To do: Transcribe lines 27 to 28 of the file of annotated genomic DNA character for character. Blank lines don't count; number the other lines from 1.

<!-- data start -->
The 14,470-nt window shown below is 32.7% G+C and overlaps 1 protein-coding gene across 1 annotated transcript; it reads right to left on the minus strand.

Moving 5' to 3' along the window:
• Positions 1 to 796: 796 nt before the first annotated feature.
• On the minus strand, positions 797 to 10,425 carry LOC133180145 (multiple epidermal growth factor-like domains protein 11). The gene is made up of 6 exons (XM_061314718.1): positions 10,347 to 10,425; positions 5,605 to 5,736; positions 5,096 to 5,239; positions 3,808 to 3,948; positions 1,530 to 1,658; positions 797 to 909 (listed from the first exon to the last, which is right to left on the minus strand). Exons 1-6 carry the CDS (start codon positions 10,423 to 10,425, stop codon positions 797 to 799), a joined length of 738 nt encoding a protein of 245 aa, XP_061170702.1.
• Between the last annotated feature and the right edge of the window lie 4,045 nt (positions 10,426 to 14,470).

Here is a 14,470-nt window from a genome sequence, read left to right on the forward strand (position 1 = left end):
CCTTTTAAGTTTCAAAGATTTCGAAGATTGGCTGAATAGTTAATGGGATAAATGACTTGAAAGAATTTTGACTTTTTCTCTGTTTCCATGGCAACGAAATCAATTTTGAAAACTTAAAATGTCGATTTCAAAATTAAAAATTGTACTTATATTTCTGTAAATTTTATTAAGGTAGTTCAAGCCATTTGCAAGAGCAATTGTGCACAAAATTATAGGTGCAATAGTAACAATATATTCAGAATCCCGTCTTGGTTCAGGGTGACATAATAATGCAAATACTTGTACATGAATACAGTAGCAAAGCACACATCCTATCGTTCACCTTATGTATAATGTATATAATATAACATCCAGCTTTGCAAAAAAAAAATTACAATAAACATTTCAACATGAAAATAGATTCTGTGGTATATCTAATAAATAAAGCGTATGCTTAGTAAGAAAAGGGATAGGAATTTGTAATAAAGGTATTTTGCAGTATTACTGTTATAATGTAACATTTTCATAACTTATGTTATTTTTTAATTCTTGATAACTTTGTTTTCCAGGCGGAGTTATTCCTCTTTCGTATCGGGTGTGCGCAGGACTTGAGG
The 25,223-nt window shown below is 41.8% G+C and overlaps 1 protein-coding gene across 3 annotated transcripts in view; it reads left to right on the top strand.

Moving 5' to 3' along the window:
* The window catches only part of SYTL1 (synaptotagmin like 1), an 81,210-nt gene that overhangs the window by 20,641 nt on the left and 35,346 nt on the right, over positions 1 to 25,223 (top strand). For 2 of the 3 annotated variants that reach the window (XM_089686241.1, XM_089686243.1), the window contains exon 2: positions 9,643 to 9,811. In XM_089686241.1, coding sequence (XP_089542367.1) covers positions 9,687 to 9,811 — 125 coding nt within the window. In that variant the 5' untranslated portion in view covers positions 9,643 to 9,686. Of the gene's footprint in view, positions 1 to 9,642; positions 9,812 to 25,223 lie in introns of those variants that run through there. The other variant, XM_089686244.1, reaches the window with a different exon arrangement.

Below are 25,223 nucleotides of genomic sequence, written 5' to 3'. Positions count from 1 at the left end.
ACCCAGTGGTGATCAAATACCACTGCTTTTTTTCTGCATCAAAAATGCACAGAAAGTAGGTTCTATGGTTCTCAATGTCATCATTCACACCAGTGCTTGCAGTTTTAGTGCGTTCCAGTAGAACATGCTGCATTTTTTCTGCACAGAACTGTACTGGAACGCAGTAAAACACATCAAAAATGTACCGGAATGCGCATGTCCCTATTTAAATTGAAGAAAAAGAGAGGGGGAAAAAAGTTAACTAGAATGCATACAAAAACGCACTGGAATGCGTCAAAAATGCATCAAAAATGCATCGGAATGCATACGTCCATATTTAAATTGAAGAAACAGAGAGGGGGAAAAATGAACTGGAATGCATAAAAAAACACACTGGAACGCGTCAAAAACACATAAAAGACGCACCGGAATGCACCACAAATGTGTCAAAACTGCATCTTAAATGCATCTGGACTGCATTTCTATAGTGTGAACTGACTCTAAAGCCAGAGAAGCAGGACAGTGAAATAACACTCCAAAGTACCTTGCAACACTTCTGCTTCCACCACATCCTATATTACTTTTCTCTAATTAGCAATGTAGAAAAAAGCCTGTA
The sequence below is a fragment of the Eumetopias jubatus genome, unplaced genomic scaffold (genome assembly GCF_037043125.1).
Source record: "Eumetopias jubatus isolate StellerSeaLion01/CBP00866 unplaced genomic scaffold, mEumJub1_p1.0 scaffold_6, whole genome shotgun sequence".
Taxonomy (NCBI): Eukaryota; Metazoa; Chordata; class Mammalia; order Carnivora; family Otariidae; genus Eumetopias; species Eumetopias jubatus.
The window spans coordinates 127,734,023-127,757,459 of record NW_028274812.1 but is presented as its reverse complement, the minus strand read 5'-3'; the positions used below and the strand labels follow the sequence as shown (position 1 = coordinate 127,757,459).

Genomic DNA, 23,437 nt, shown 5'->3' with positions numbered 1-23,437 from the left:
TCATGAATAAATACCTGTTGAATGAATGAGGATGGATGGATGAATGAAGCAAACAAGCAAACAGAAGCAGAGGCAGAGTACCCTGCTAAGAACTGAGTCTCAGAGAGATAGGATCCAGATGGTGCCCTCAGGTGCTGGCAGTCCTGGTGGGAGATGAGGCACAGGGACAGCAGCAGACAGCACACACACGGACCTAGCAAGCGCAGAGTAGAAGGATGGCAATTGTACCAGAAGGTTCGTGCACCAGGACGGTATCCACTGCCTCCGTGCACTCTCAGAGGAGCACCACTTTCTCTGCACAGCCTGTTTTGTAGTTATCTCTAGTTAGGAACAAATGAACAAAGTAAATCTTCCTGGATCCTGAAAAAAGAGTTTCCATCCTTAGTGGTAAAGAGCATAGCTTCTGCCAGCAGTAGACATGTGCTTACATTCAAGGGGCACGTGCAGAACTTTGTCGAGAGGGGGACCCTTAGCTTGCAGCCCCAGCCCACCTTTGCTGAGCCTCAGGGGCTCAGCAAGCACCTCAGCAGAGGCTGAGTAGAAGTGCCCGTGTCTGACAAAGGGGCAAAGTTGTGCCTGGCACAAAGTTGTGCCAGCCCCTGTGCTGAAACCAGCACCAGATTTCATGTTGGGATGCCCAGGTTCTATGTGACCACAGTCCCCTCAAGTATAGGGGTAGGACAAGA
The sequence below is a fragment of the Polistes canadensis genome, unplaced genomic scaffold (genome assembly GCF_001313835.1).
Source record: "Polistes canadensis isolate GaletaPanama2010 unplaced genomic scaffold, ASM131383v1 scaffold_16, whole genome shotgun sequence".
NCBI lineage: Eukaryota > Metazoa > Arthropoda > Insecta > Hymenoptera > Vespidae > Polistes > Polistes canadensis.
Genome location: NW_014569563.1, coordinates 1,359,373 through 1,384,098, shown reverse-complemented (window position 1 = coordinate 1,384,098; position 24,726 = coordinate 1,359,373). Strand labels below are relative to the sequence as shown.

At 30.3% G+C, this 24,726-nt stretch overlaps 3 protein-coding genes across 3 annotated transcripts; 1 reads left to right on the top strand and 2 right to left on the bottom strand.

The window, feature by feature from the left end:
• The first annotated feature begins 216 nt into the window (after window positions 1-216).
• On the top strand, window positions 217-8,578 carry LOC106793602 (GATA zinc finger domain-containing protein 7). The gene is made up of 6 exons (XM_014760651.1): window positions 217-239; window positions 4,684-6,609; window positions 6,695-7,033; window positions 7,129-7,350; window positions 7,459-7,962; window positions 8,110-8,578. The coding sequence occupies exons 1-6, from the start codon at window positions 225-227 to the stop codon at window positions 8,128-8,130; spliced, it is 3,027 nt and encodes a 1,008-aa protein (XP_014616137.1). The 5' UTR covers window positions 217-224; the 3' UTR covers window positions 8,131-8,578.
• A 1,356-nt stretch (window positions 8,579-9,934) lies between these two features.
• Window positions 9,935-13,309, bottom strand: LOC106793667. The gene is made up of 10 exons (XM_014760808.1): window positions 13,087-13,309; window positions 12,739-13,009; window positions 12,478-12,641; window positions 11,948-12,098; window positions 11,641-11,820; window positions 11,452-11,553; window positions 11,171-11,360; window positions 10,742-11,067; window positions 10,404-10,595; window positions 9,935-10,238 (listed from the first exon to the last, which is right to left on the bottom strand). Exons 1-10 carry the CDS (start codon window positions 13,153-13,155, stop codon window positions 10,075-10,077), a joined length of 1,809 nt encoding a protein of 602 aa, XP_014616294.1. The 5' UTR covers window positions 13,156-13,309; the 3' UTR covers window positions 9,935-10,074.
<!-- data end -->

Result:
• A 1,356-nt stretch (window positions 8,579-9,934) lies between these two features.
• Window positions 9,935-13,309, bottom strand: LOC106793667. The gene is made up of 10 exons (XM_014760808.1): window positions 13,087-13,309; window positions 12,739-13,009; window positions 12,478-12,641; window positions 11,948-12,098; window positions 11,641-11,820; window positions 11,452-11,553; window positions 11,171-11,360; window positions 10,742-11,067; window positions 10,404-10,595; window positions 9,935-10,238 (listed from the first exon to the last, which is right to left on the bottom strand). Exons 1-10 carry the CDS (start codon window positions 13,153-13,155, stop codon window positions 10,075-10,077), a joined length of 1,809 nt encoding a protein of 602 aa, XP_014616294.1. The 5' UTR covers window positions 13,156-13,309; the 3' UTR covers window positions 9,935-10,074.